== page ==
‘We can never solve our lives. Life is not a thing that can be broken and then fixed. Life is a process, and we can never solve a process. We can only participate in this process, either consciously or unconsciously. We aren’t going to find the perfect formula and then coast our way through life. We can’t make pain go away, although we can reduce unnecessary suffering significantly. The more deeply we investigate, the less we can grasp or even know this apparent self that Western psychology takes as its foundation. From the Buddhist perspective, the nature of life—and of our own mind—is basically open. There is no foundation; no ground to stand on. We can consciously participate in this open nature, but we can’t know it.’ (from Lion’s Roar)

Compare and contrast with this post from a week ago.

A Chiden Drawer

Moving is a pretty exhausting business. The movers came on Friday, and were skilful enough to pull in right after the street cleaner had driven through. The whole process took about the same amount of time as a year ago, although at least this time we were not in the middle of a heatwave. I still have some cleaning to do at the old place – most of which seemed prudent to leave until it was empty – and some finishing up to do here.

Apart from the quiet, and the small deck at the back, one of the main features of the new place is two lovely built-in cupboards. Since I have a couple of other storage spots, I have been working out how to make best use of them. The kitchen one obviously has plates and glasses in the upper half, as well as all my old photo albums along the top shelf (and negatives and discs full of photos in one of the deep drawers), and the open shelf is becoming what I call the whimsical altar, full of mementoes, rocks, sticks, and other things that I often have had on display in the past. In the main room, the built-in struck me right away as the best backdrop for the regular Zoom teachings (though I have not done one yet, and the internet is way slower than the smooth fibre optic connection we were just enjoying). The open shelf will be a more formal altar, and I realised it would be lovely to have a drawer for all the incense (not actually allowed per the lease, but I still have supplies of it for weddings and such), extra candles, matches, and the many altar style cloths I have accumulated. It takes me right back to the days of chidening, taking care of the altars, which was one of my very first temple jobs at Zen Center.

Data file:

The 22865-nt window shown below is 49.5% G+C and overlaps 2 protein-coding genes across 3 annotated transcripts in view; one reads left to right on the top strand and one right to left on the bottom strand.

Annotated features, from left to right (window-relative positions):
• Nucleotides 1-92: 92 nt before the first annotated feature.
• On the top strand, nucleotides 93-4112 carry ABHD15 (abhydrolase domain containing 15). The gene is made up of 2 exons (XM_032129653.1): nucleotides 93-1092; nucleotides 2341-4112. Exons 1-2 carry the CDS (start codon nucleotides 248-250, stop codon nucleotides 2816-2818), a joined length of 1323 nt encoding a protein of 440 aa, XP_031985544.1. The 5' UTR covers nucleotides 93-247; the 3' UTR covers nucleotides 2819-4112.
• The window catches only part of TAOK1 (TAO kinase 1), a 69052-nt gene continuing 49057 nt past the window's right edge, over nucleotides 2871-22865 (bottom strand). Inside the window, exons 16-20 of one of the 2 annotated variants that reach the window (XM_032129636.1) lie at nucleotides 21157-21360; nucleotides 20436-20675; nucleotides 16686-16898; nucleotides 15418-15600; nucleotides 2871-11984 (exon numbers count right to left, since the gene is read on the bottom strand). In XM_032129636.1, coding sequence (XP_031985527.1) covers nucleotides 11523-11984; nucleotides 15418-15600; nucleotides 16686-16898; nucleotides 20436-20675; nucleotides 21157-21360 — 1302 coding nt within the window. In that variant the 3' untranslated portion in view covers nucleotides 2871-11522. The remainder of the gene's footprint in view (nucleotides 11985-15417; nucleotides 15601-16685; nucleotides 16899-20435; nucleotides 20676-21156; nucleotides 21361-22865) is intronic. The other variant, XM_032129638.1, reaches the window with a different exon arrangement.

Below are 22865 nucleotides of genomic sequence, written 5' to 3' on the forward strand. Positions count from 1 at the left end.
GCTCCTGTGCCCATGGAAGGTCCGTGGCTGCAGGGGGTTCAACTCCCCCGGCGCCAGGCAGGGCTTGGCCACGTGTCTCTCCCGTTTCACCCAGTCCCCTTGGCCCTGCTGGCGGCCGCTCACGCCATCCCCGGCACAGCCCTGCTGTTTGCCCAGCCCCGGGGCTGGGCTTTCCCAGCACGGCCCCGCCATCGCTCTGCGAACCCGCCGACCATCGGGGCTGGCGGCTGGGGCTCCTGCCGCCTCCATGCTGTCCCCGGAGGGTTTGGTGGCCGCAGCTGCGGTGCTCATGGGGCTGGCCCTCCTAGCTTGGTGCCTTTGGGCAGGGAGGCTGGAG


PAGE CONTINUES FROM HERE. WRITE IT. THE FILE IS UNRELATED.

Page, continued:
It feels very quiet and dull without my beloved, and it is, I realised, the first time I have lived on my own since I left London at the turn of the millennium. I remember how to do it, of course, and that it is really not my favourite thing. Luckily I made some mildly social plans over the weekend, taking photographs for the Bicycle Coalition at a bike donation event for kids on Saturday morning; the kids were adorable of course, and their enthusiasm showed even with masks on. My ride on Sunday was punctuated by stretches chatting to other riders who were heading in the same direction as me, and ended at the Great Highway, where there was a rally to keep it in its pandemic car-free state permanently, the mayor having suddenly decided to open it during the week, and where it was nice to see some familiar faces from the bike world.

This girl typified the yound riders enjoying new bikes and trying out their skills.
A diverse crowd out to support a car-free Great Highway.
The books are not really sorted, and the altar not set up, but hopefully soon it will look ship-shape.